Cuban-born architect Alberto Alfonso, AIA, helms his eponymous, 30-person firm from Ybor City, Florida. Alfonso and team have captured significant industry awards and captivated the design world with their thoughtful work. The 16,000 acre Streamsong Resort and Conference Center in Polk County, Florida is one of the most talked-about U.S. hospitality projects of recent years. Meanwhile his team has displayed diversity, prudency, ecological responsibility, and innovation with the Tampa International Airport terminal, Nielsen Media Research campus, Tampa Covenant Church , USF nursing college building and health centers. They are currently at work on the Museum of the American Arts & Crafts Movement in St. Petersburg, Florida, expected to open in 2017.
Here, Alfonso shares his take on organic collaboration, Florida sunlight, liturgical construction, and his refusal to compromise.
Interior Design: The Museum of the American Arts & Crafts Movement in St. Petersburg, Florida has tapped you—with your modernist ways—to create a vast space for its collection. How did this partnership come to pass, and what can people expect?
Alberto Alfonso: My client had seen an installation gallery I had completed for Dale Chihuly and just walked in cold one day, announcing he wanted to design a museum for his nationally significant Arts and Crafts collection. He is Italian, and as I have a second home there we sort of understood each other immediately. Sometimes that chemistry just pops. He instantly understood the position that the art is the art and the building is the building, which could be deadly territory when considering the stylistic repercussions of the movement. I had just returned from Vicenza on one of my many Carlo Scarpa runs over the years, and we discussed Castelvecchio and the Canova Gipsoteca and how Scarpa handled the art, presenting it in nontraditional ways. Similarly, our project is a museum where the objects are permanently fixed, so we are designing the object placements with the architecture in very specific ways, in reference to natural light, materiality, and sequence. It is a very intense and collaborative process between Rudy and I; we review every decision together.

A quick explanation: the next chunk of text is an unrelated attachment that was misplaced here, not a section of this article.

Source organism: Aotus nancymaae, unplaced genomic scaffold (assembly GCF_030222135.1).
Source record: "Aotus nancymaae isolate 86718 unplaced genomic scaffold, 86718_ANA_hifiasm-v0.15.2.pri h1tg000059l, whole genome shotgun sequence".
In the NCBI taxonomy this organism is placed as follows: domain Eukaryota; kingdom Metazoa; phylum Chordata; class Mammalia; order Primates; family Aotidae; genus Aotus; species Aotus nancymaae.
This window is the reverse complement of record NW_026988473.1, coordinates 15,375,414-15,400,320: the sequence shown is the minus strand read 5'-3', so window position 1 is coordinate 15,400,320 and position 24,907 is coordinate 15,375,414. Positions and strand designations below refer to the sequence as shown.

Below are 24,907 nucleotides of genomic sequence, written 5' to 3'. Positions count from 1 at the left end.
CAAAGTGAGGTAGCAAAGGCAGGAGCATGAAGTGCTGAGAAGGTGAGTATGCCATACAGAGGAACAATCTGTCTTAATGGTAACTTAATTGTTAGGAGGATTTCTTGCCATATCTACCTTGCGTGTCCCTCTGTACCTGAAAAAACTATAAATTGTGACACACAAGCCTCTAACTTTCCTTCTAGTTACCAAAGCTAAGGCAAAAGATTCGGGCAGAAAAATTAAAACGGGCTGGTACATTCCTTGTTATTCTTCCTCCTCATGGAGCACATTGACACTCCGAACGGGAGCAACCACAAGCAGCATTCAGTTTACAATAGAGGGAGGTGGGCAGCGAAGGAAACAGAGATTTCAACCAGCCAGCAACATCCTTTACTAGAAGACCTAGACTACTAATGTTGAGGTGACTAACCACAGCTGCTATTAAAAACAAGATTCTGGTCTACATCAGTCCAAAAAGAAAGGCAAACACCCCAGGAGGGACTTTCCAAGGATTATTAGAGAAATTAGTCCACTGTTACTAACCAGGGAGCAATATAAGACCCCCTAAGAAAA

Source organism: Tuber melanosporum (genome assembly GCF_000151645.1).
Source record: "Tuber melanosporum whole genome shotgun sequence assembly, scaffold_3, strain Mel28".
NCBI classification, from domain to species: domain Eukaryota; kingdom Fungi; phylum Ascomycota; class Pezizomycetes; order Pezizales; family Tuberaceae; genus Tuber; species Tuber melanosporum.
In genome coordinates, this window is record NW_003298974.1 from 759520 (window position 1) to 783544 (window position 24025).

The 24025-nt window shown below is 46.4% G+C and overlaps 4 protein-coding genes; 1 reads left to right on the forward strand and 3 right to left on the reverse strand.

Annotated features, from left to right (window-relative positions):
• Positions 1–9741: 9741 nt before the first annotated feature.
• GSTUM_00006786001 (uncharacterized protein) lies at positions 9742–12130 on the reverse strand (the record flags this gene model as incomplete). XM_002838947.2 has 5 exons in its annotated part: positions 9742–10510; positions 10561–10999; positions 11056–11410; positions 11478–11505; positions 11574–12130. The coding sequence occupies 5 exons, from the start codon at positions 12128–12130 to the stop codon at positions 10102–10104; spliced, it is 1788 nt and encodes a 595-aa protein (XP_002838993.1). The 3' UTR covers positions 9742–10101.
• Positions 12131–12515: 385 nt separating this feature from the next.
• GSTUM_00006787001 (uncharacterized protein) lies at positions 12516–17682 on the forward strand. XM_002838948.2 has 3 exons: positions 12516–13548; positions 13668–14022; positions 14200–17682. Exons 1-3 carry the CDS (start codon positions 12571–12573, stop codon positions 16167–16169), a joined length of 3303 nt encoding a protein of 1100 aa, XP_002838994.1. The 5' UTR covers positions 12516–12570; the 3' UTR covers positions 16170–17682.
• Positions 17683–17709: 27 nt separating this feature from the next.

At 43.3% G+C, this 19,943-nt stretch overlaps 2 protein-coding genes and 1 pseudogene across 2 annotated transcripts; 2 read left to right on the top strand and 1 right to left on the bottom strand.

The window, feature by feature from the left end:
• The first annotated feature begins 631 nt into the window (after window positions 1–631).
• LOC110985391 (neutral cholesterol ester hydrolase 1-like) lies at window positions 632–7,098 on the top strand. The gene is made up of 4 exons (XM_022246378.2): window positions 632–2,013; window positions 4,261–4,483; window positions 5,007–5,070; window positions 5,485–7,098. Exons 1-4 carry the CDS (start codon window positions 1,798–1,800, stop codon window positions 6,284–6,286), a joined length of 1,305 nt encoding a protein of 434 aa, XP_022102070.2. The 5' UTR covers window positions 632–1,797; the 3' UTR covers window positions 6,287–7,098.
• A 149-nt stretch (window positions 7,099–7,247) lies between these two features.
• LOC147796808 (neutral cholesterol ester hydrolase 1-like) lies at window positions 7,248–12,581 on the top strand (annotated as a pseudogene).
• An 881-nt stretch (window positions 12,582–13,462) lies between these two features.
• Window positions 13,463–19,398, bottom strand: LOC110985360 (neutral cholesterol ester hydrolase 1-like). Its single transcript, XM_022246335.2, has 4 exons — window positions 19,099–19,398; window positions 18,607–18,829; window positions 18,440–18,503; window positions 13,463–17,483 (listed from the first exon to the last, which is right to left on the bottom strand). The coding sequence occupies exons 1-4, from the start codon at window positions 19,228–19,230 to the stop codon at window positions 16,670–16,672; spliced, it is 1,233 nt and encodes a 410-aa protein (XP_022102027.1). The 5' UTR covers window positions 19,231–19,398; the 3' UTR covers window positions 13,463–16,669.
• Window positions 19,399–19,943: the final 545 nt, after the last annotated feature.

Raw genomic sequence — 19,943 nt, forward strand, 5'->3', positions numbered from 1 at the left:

ID: What are some of the considerations you take to heart when taking on a high-traffic project—be it retail, industrial, hospitality, or ecclesiastical?
AA: I assume “high traffic” meaning moving large volumes of people frequently, yes? Pragmatically, there is always the consideration of wear and abuse over time when selecting materials. Our work leans toward a direct and clean aesthetic, which if we are not thoughtful can age poorly. I was thrilled to be in our Southwest Airlines terminal recently and it looks like the day we opened almost ten years ago.
Additionally, materials with durability usually are in conflict with acoustical quality in these large and loud spaces. We try to avoid parallel walls and incorporate one receptive surface.
ID: Can you let us know about some of the other projects on your plate that are adding interesting new realms to your practice?
AA: I am constantly amazed at the diverse scales and building typologies in the studio. I’m currently finishing a poured-in-place concrete house that I call the little brother to the museum. Houses are wonderful testing grounds for other work. Following our resort, Streamsong, which you published, we have picked up three boutique hotels in Antiqua, Palm Springs, and Ybor City. I never wanted to do so many of a type, but the settings and artistic boutique vibe of each is quite exciting—an island, a desert, and a historical district.
I’m also designing a large cancer facility that is both rewarding and challenging to implement our standard of process in that building type. Lastly, we are in a competition to design the St. Petersburg Pier, which I had struggled over entering after the difficult and tragic overturn of my friend Michael Malzen’s project last year. We are one of the only firms doing a new proposition.
ID: How does your evident “anthropological savvy” serve the projects worked upon by your firm?
AA: One could say that being Cuban and owning a home in Italy brings a cross-cultural anthropological influence to our work. Our American pace, the temporal aspect to our built environment, consumption of technology and media, and the speed at which we find ourselves processing new information all seem to be counterpointed to my Cuban-Italian models. We seem to be in a period of resistance, subconsciously slowing down our processes and getting to a timeless essence in the work. The economy is roaring back, and we seem to be more careful and wary in the design process, trying to bring an experiential depth and silence to the work. It’s impossible to self-critique your architecture without thinking anthropologically.